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Cookbook

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Using the default deep-inspection profile

  1. Go to System > Feature Visibility and ensure Multiple Security Profiles is enabled.

  2. Go to Policy & Objects > IPv4 Policy and edit the policy that allows users on the internal network to access the Internet.
  3. In the Security Profiles section, enable Web Filter and use the default profile.

    SSL/SSH Inspection is enabled by default. Select the deep-inspection profile.

    Using the deep-inspection profile, FortiGate impersonates the recipient of the originating SSL session, then decrypts and inspects the content. FortiGate then re-encrypts the content, creates a new SSL session between FortiGate and the recipient by impersonating the sender, and sends the content to the sender.

  4. Browse to google.ca.

    This example uses Mozilla Firefox. An error appears that you cannot bypass.

    This error occurs because Firefox uses certificate pinning (also called SSL pinning or public key pinning). This allows Firefox to determine that the certificate from the website does not match one belonging to Google. Because of this, Firefox believes that a “man in the middle” attack is occurring and blocks you from the compromised website.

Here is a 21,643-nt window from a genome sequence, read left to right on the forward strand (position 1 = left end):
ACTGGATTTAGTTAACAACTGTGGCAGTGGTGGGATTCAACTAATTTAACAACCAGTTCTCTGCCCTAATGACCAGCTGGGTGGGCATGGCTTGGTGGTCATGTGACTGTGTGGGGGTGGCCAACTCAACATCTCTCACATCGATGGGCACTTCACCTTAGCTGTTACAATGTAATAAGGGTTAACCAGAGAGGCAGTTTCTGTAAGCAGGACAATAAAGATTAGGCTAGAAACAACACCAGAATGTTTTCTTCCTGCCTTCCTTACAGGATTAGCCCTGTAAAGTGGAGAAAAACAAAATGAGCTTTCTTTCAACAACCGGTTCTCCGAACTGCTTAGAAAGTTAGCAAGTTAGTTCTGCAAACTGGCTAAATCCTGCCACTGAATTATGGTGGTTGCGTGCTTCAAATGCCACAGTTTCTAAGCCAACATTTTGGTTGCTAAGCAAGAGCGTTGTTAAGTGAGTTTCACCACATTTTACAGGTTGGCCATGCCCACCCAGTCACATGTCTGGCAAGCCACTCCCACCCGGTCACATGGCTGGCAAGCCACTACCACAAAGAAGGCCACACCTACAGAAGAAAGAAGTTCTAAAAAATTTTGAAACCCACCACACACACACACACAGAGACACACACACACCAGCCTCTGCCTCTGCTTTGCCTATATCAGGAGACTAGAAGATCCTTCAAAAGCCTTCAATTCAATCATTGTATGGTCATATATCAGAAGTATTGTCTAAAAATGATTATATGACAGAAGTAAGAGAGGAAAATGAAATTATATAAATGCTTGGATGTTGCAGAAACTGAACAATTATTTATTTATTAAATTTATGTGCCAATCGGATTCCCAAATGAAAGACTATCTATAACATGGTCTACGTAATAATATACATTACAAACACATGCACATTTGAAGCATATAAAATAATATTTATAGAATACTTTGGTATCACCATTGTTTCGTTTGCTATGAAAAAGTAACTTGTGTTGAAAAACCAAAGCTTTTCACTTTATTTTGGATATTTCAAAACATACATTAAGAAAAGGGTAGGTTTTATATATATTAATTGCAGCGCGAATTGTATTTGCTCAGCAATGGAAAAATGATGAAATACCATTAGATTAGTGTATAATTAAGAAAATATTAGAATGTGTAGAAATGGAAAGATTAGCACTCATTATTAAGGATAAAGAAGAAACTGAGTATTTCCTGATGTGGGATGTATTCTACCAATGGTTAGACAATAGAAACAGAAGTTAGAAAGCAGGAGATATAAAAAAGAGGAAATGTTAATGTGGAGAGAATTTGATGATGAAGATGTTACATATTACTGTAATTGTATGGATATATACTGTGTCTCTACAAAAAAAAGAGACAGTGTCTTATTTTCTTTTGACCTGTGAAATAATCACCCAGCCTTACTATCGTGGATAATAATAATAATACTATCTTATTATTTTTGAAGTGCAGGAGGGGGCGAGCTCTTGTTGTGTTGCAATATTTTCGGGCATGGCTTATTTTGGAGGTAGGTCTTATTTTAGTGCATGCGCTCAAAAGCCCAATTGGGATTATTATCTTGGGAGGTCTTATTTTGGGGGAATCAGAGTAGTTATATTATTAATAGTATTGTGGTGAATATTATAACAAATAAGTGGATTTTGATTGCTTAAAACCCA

Using the default deep-inspection profile

  1. Go to System > Feature Visibility and ensure Multiple Security Profiles is enabled.

  2. Go to Policy & Objects > IPv4 Policy and edit the policy that allows users on the internal network to access the Internet.
  3. In the Security Profiles section, enable Web Filter and use the default profile.

    SSL/SSH Inspection is enabled by default. Select the deep-inspection profile.

    Using the deep-inspection profile, FortiGate impersonates the recipient of the originating SSL session, then decrypts and inspects the content. FortiGate then re-encrypts the content, creates a new SSL session between FortiGate and the recipient by impersonating the sender, and sends the content to the sender.

  4. Browse to google.ca.

    This example uses Mozilla Firefox. An error appears that you cannot bypass.

    This error occurs because Firefox uses certificate pinning (also called SSL pinning or public key pinning). This allows Firefox to determine that the certificate from the website does not match one belonging to Google. Because of this, Firefox believes that a “man in the middle” attack is occurring and blocks you from the compromised website.